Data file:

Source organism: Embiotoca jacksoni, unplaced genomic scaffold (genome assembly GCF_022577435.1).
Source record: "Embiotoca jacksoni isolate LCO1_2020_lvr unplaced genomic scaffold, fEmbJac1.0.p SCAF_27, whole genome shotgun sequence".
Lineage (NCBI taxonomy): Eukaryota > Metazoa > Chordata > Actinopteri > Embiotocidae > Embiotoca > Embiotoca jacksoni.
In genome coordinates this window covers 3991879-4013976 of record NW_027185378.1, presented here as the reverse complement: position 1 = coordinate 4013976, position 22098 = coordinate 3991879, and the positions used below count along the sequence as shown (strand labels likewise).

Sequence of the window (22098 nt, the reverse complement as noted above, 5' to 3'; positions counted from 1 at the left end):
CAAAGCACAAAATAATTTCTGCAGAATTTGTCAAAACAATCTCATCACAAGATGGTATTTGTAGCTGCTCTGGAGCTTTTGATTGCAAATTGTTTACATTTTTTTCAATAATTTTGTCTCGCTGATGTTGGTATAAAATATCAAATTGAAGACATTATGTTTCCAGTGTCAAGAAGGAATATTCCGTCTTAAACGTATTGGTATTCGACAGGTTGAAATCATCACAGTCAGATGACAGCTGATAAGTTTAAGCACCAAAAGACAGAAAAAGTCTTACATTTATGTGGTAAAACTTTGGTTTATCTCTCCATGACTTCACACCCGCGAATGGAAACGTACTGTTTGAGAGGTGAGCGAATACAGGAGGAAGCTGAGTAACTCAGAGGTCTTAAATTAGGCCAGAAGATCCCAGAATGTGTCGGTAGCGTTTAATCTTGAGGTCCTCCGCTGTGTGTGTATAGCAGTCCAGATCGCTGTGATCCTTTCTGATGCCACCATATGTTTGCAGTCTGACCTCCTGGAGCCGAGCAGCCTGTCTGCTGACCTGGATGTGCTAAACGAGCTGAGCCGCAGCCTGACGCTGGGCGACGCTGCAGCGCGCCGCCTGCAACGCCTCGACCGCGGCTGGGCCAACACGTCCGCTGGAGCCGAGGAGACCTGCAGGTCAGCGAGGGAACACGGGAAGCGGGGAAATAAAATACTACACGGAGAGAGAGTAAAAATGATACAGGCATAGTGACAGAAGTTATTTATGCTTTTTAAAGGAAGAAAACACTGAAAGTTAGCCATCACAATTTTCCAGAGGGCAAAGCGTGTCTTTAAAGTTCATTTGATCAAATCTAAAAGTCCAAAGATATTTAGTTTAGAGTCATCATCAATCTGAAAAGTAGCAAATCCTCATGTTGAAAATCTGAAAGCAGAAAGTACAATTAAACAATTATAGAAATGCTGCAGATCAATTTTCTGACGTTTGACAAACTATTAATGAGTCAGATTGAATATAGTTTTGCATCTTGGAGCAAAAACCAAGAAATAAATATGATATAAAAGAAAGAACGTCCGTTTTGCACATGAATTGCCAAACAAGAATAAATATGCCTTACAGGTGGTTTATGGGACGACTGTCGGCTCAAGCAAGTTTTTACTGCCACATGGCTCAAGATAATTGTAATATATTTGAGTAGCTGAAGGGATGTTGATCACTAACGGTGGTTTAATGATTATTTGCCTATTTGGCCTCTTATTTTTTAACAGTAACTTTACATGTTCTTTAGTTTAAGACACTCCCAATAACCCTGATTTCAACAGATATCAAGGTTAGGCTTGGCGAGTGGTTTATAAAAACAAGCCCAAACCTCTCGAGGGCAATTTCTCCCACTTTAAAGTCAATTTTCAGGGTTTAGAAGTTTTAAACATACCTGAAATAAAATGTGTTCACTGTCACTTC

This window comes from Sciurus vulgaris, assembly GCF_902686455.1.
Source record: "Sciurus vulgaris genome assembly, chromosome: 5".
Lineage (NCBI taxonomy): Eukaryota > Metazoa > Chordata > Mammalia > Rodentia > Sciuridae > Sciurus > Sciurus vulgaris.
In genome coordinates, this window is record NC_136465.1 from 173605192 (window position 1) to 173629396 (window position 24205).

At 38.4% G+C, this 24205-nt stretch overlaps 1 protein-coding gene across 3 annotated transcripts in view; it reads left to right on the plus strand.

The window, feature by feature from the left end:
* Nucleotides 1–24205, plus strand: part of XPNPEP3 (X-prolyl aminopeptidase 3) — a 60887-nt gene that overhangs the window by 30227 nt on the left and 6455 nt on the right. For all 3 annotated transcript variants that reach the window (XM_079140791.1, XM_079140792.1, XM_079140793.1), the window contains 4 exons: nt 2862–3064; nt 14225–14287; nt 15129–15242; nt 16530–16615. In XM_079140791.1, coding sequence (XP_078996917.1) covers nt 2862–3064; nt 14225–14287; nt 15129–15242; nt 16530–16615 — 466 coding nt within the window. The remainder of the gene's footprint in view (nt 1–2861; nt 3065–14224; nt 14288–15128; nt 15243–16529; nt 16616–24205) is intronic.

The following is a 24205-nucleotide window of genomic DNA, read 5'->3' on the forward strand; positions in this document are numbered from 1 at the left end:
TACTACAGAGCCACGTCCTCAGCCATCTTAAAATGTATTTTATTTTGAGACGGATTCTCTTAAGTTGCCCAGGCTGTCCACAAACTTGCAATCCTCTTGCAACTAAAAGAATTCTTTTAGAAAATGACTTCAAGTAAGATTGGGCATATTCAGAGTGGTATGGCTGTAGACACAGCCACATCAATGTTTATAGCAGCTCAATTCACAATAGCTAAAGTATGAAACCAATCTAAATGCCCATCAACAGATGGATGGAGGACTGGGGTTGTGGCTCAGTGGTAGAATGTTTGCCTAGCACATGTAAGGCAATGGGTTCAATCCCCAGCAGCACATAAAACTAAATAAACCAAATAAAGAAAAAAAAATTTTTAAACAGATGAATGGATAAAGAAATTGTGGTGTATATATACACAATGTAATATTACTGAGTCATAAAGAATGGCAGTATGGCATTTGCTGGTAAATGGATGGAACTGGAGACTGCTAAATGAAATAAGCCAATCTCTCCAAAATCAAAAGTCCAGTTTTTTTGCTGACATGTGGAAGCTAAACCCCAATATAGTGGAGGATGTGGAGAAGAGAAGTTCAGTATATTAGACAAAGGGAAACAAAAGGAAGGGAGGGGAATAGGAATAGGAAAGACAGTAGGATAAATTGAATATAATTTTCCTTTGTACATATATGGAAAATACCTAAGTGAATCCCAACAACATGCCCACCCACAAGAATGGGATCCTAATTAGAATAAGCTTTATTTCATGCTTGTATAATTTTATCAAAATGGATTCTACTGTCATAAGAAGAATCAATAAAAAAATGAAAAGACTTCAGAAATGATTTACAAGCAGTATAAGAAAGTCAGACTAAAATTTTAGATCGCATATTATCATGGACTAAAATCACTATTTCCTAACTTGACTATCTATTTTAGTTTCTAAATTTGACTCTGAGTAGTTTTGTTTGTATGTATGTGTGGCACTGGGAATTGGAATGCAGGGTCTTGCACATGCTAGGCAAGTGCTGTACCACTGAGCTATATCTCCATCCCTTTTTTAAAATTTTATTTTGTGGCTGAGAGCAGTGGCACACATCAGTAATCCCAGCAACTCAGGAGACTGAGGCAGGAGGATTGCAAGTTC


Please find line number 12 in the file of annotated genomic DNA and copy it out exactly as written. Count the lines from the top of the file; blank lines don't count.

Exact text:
The window, feature by feature from the left end: